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Tess of the d'Urbervilles / Thomas Hardy ; with an introduction by Anne Michaels.

By: Hardy, Thomas, 1840-1928.
Contributor(s): Michaels, Anne.
Material type: materialTypeLabelBookSeries: Vintage classics. Publisher: London : Vintage Books, 2011Description: xxiv, 464 p. ; 20 cm.ISBN: 9780099560692.Subject(s): Social classes -- England -- Fiction | Women murderers -- Fiction | Poor families -- Fiction | Young women -- England -- Fiction | Pastoral fiction | Wessex (England) -- Fiction | England -- Social life and customs -- 19th century -- FictionDDC classification: 823/.8 Summary: Tess is an innocent young girl until the day she goes to visit her rich 'relatives', the D'Urbervilles. Her encounter with her manipulative cousin, Alec, leads her onto a path that is beset with suffering and betrayal. When she falls in love with another man, Angel Clare, Tess sees a potential escape from her past, but only if she can tell him her shameful secret..."Gloriously physical, full of passion and irony, humour and tenderness". (Anne Michaels).
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Tess is an innocent young girl until the day she goes to visit her rich 'relatives', the D'Urbervilles. Her encounter with her manipulative cousin, Alec, leads her onto a path that is beset with suffering and betrayal. When she falls in love with another man, Angel Clare, Tess sees a potential escape from her past, but only if she can tell him her shameful secret..."Gloriously physical, full of passion and irony, humour and tenderness". (Anne Michaels).

Excerpt provided by Syndetics

From David Galef's Introduction to Tess of the D'Urbervilles Hardy's background suggests the dualities in the patterns of his fiction: the Victorian belief in social improvement versus a skepticism about the efficacy of reform; a love of the natural world versus the knowledge that nature is a mindless, impersonal system; and a nostalgia for previous eras despite the recognition that he himself probably would not have flourished back then. Born in 1840 and brought up in the rugged countryside of Dorset, which he turned into the Wessex of his fiction and poetry, Hardy became intimately acquainted with not just the local flora and fauna but seemingly every rise and bend in the region, or as Hardy mentions regarding Tess: "Every contour of the surrounding hills was as personal to her as that of her relatives' faces." But Hardy went beyond the little village of Stinson near his home. The school he attended from age nine to sixteen was in Dorchester, 5 miles away, a distance that he walked back and forth daily. Thus, when he opens a scene with "It was a hazy sunrise in August. The denser nocturnal vapours, attacked by the warm beams, were dividing and shrinking into isolated fleeces within hollows and coverts, where they waited till they should be dried away to nothing," or describes how the "ripe hue of the red and dun kine absorbed the evening sunlight," the pictorial naturalism speaks with the authority of someone who's done a great deal of traipsing through the southwest of England. In fact, Hardy also drew upon real towns and their citizens. Thus, Dorchester becomes Casterbridge, Marnhull is really Marlott, Sturminster-Newton turns into Stourcastle, Trantridge is suggestive of the real town of Pentridge, and so on. (See the Map of Wessex and the Index of Places in this edition.) Even during Hardy's lifetime, commentators compiled descriptions and photos of "Hardy country." Visitors still make pilgrimages to those towns and other landmarks, a surprising number of which have been preserved. Yet, living in the village of Higher Brockhampton near Stinson, Hardy grew up as many of the old rural ways were dying out: livelihoods, such as that of John Durbeyfield, described as a haggler or peddler; formerly independent businesses, such as inns, gradually taken over by franchises; and customs, such as May Day, a festival hearkening back to "when one-handed clocks sufficiently subdivided the day"; or simply the way John's wife, Joan, makes a mirror in the country way, by hanging a sheet on the outside of a window. Taking longer to fade are attitudes, such as the timeworn view that a woman with a sexual past is "ruined"--but not a man. Hardy only half regrets the vanishing of old ways. After all, the small rural towns of England in the mid-nineteenth century formed a world in which the family washing was never quite done, drinking was the sole pastime for many, and the death of a horse meant the loss of a livelihood. When Tess is down on her luck, she hires herself out first as a dairymaid, then as a reed-puller, and finally as a digger for swedes, or rutabagas. These jobs involve hard manual labor, as well as cooperation among workers. Hardy describes the tasks in the kind of detail that a novelist uses when the readership may be only half acquainted with its rural past: singing at cows to coax a greater yield of milk, or how to draw straw from corn stalks. If Hardy is able to place us in a bygone world, in fact he had the same transporting effect on his contemporary readers; most were far removed from rural life. At the same time, the rigor and plod of agricultural work forms a comment on the condition of the rural poor. As with Dickens's novels, Hardy's writings--including an essay from 1883 called "The Dorsetshire Labourer"--led to social change. Hardy, after all, was born into a world both more genteel and more barbarous than ours, with aspects that shock us today, even as ours, with its blatant sexuality, would shock people then. Hardy couldn't directly refer to the rape scene between Tess and Alec in the forest, and what little he hinted at disturbed many of his readers. Yet our own society, so inured to erotic display, is more offended by social injustice. Unfair as Hardy's world seems, his citizens observe a certain decorum and a sense of charity that partly compensate for life's inequalities. Excerpted from Tess of the d'Urbervilles by Thomas Hardy All rights reserved by the original copyright owners. Excerpts are provided for display purposes only and may not be reproduced, reprinted or distributed without the written permission of the publisher.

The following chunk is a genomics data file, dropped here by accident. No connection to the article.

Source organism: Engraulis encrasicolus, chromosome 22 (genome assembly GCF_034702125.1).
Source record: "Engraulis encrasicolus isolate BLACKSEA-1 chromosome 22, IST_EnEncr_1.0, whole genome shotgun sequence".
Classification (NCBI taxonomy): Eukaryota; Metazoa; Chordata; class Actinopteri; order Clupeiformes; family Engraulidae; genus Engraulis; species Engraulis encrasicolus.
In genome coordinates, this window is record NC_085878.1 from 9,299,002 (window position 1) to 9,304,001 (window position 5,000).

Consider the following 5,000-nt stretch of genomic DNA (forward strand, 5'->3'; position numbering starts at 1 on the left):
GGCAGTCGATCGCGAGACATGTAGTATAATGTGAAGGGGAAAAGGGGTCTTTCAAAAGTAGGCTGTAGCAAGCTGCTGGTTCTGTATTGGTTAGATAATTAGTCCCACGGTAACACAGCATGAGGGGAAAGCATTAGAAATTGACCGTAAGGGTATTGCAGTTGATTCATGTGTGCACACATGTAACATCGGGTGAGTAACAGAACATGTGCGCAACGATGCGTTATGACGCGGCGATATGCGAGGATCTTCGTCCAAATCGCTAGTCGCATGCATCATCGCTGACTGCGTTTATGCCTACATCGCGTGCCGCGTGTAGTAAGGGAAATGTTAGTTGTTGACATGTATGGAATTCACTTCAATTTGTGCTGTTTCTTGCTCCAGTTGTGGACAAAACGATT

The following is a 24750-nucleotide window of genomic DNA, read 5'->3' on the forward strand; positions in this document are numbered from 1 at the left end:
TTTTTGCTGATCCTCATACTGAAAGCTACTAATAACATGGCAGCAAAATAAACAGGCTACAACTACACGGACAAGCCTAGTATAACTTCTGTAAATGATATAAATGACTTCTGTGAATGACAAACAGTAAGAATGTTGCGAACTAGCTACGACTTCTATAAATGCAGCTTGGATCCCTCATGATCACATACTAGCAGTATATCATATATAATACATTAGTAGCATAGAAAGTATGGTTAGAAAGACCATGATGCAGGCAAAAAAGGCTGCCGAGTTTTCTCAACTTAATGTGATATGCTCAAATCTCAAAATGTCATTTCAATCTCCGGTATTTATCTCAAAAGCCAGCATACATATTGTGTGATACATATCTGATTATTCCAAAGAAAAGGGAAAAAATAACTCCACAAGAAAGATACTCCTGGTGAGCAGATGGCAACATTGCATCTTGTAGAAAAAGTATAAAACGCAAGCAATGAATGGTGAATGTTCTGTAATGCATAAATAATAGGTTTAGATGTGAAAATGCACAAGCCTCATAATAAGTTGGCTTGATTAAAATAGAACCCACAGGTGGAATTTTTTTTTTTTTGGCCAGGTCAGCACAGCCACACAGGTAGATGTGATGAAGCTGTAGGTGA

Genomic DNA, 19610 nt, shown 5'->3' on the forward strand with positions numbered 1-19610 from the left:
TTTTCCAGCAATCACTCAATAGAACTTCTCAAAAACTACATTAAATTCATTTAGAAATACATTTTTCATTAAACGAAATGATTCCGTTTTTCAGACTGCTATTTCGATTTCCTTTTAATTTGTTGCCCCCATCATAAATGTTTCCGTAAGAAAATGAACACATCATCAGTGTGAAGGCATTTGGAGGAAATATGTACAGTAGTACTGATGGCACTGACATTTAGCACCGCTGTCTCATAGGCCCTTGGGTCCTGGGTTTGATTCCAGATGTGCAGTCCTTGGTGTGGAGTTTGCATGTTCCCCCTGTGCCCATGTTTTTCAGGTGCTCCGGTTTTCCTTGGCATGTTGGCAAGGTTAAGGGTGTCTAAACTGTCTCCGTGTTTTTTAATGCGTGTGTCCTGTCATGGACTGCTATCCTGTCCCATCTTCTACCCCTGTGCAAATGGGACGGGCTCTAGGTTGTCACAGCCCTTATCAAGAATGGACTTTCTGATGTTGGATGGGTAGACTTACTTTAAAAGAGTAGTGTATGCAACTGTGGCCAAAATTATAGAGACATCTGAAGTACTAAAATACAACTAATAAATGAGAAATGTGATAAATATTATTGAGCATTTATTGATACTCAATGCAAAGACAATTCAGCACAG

Reviews provided by Syndetics

Library Journal Review

Hardy's bleak, relentless tale of an innocent country girl's brief, perilous journey on our blighted planet is not for the faint of heart. Born into a weak family, seduced by an unscrupulous admirer, and beset by a series of tragic coincidences, courageous Tess surrenders herself to the crushing force of fate with heartbreaking simplicity. There is a certain aptness to having a male take the part of the anonymous narrator, almost as if he were assuming the author's role. As such, Peter Firth reads both the general narration and most of the dialog with sensitivity and verve. However, his interpretation of Tess is unconvincing, at times bordering on parody. As Tess is the focus of the story, this is a major flaw in an otherwise attractive program. Recommended only for collections without Davina Porter's rendition from Recorded Books (1994).Sister M. Anna Falbo, Villa Maria Coll. Lib., Buffalo, N.Y.(c) Copyright 2010. Library Journals LLC, a wholly owned subsidiary of Media Source, Inc. No redistribution permitted.

Publishers Weekly Review

Anna Bentinck ratchets up the melodrama for this full-blooded reading of Hardy's classic--a staple of high-school English classes everywhere. Students desperate to penetrate Hardy's notoriously slow masterpiece should turn to Bentinck, who gives it an intense emotional coloring. She makes Hardy sound like a brother to the Brontë sisters: passionate and brooding. Bentinck alternates between a crisp, precise narrative voice that sounds like Helen Mirren, and Tess's own voice, quavering, shallow and meek. Bentinck retains her composure throughout, and her assured performance may be a welcome rescue for struggling 11th graders across the country. (June) (c) Copyright PWxyz, LLC. All rights reserved All rights reserved.